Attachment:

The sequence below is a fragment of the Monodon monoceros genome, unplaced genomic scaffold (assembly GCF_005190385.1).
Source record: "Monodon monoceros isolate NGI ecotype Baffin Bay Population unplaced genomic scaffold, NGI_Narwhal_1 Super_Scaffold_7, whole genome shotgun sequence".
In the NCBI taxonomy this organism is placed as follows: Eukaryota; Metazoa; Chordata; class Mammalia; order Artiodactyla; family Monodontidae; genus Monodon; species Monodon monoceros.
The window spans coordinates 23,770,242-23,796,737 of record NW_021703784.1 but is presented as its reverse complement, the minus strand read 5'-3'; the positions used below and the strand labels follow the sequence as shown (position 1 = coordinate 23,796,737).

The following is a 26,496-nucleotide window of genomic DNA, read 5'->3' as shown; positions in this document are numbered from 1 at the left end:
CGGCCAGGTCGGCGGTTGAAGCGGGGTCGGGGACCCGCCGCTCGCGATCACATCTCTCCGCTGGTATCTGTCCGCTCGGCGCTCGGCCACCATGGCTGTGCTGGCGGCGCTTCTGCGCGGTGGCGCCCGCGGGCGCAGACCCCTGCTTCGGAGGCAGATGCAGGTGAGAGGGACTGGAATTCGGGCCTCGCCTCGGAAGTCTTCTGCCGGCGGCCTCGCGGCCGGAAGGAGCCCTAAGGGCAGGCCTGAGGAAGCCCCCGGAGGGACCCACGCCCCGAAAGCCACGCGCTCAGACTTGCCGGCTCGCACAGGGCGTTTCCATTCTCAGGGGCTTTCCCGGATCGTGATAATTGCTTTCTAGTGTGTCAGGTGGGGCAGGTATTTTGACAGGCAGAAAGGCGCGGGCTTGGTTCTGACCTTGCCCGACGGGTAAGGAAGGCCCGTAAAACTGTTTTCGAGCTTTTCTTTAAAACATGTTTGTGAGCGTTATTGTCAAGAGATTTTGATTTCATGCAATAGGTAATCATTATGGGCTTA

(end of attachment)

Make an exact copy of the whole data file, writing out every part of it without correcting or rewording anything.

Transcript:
The sequence below is a fragment of the Monodon monoceros genome, unplaced genomic scaffold (assembly GCF_005190385.1).
Source record: "Monodon monoceros isolate NGI ecotype Baffin Bay Population unplaced genomic scaffold, NGI_Narwhal_1 Super_Scaffold_7, whole genome shotgun sequence".
In the NCBI taxonomy this organism is placed as follows: Eukaryota; Metazoa; Chordata; class Mammalia; order Artiodactyla; family Monodontidae; genus Monodon; species Monodon monoceros.
The window spans coordinates 23,770,242-23,796,737 of record NW_021703784.1 but is presented as its reverse complement, the minus strand read 5'-3'; the positions used below and the strand labels follow the sequence as shown (position 1 = coordinate 23,796,737).

The following is a 26,496-nucleotide window of genomic DNA, read 5'->3' as shown; positions in this document are numbered from 1 at the left end:
CGGCCAGGTCGGCGGTTGAAGCGGGGTCGGGGACCCGCCGCTCGCGATCACATCTCTCCGCTGGTATCTGTCCGCTCGGCGCTCGGCCACCATGGCTGTGCTGGCGGCGCTTCTGCGCGGTGGCGCCCGCGGGCGCAGACCCCTGCTTCGGAGGCAGATGCAGGTGAGAGGGACTGGAATTCGGGCCTCGCCTCGGAAGTCTTCTGCCGGCGGCCTCGCGGCCGGAAGGAGCCCTAAGGGCAGGCCTGAGGAAGCCCCCGGAGGGACCCACGCCCCGAAAGCCACGCGCTCAGACTTGCCGGCTCGCACAGGGCGTTTCCATTCTCAGGGGCTTTCCCGGATCGTGATAATTGCTTTCTAGTGTGTCAGGTGGGGCAGGTATTTTGACAGGCAGAAAGGCGCGGGCTTGGTTCTGACCTTGCCCGACGGGTAAGGAAGGCCCGTAAAACTGTTTTCGAGCTTTTCTTTAAAACATGTTTGTGAGCGTTATTGTCAAGAGATTTTGATTTCATGCAATAGGTAATCATTATGGGCTTA